Forum for Science, Industry and Business

Sponsored by:     3M 
Search our Site:

 

Lower transmission increases dengue deaths

05.02.2008
Epidemiological model solves apparent paradox in Thai data

A pair of researchers has answered a puzzle about why efforts to lower the transmission of dengue virus in Thailand have not resulted in decreases in the severe, life-threatening, form of the infection. In fact, it seems to have had just the opposite effect.

Katia Koelle, an assistant professor in biology at Duke University, and Yoshiro Nagao, a graduate student at Osaka University Graduate School of Medicine, examined dengue infection data from Thailand going back to 1981, and constructed a set of epidemiological models in an attempt to explain this strange pattern.

Normally, an infection of the mosquito-borne virus produces a few days of non-fatal fever. But in some cases, it results in dengue hemorrhagic fever (DHF), in which capillary bleeding kills about 10% of patients.

Koelle and Nagao wanted to understand why, when transmission rates had apparently dropped due to extensive mosquito control efforts, cases of dengue hemorrhagic fever actually increased, with the largest recorded DHF outbreak occurring in 2001.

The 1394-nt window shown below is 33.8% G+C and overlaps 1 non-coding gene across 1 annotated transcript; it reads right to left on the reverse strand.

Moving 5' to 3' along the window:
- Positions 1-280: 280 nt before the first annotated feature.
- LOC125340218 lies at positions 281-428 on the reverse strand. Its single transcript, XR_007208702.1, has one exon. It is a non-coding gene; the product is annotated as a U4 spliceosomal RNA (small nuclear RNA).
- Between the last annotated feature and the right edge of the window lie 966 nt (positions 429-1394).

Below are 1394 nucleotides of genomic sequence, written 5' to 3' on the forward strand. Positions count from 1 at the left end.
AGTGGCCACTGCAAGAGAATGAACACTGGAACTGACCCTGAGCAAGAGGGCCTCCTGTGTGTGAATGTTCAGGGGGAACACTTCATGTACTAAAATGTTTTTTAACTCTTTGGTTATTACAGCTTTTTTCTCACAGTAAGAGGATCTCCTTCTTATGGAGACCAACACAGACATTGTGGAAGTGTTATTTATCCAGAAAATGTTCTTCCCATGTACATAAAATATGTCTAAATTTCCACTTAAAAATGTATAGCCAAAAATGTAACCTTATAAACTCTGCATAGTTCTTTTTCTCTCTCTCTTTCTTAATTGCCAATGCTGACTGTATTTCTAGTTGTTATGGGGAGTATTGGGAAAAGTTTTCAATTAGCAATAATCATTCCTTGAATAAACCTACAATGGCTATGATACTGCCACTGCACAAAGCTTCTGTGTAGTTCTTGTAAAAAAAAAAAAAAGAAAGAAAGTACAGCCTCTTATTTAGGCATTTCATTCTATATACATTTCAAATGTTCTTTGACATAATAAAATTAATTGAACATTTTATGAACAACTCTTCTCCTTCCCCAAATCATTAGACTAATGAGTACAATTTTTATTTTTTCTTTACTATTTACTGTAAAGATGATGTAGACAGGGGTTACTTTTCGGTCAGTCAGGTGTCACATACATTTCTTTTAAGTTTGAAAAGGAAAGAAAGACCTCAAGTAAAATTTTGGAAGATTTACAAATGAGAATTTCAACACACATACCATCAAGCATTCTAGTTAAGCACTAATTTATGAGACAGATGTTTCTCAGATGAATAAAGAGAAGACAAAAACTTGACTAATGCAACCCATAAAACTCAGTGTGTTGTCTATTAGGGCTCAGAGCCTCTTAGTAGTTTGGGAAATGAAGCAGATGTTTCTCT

The answer, which appears online the week of Feb. 4 in the Proceedings of the National Academy of Sciences, lies in the way the body builds immunity to the four strains of dengue, which is the world's most common mosquito-borne viral disease.

It was known that victims could not get reinfected with a dengue strain they had already experienced. They also were less likely to be ill again with another strain for about a year after a first dengue infection. This "cross-immunity" between strains wanes with time however, as immune system antibodies decrease in number.

In fact, after cross-immunity has faded, another strain of the virus is able to use the remaining low level of antibodies it finds to gain entry into cells, making the infection more severe and resulting more often in DHF.

What Nagao and Koelle zeroed in on with their models was the question of what happens during that year of cross-immunity. One model said the challenges of new strains of virus during that year are defeated by antibodies from the first strain, without creating immunity to the newer strains.

But this model fails to explain the increase in DHF with lower transmission rates. The model that did explain this counterintuitive pattern is one in which patients "sero-convert," or develop new antibodies to additional strains, if they are bitten during the cross-immunity period.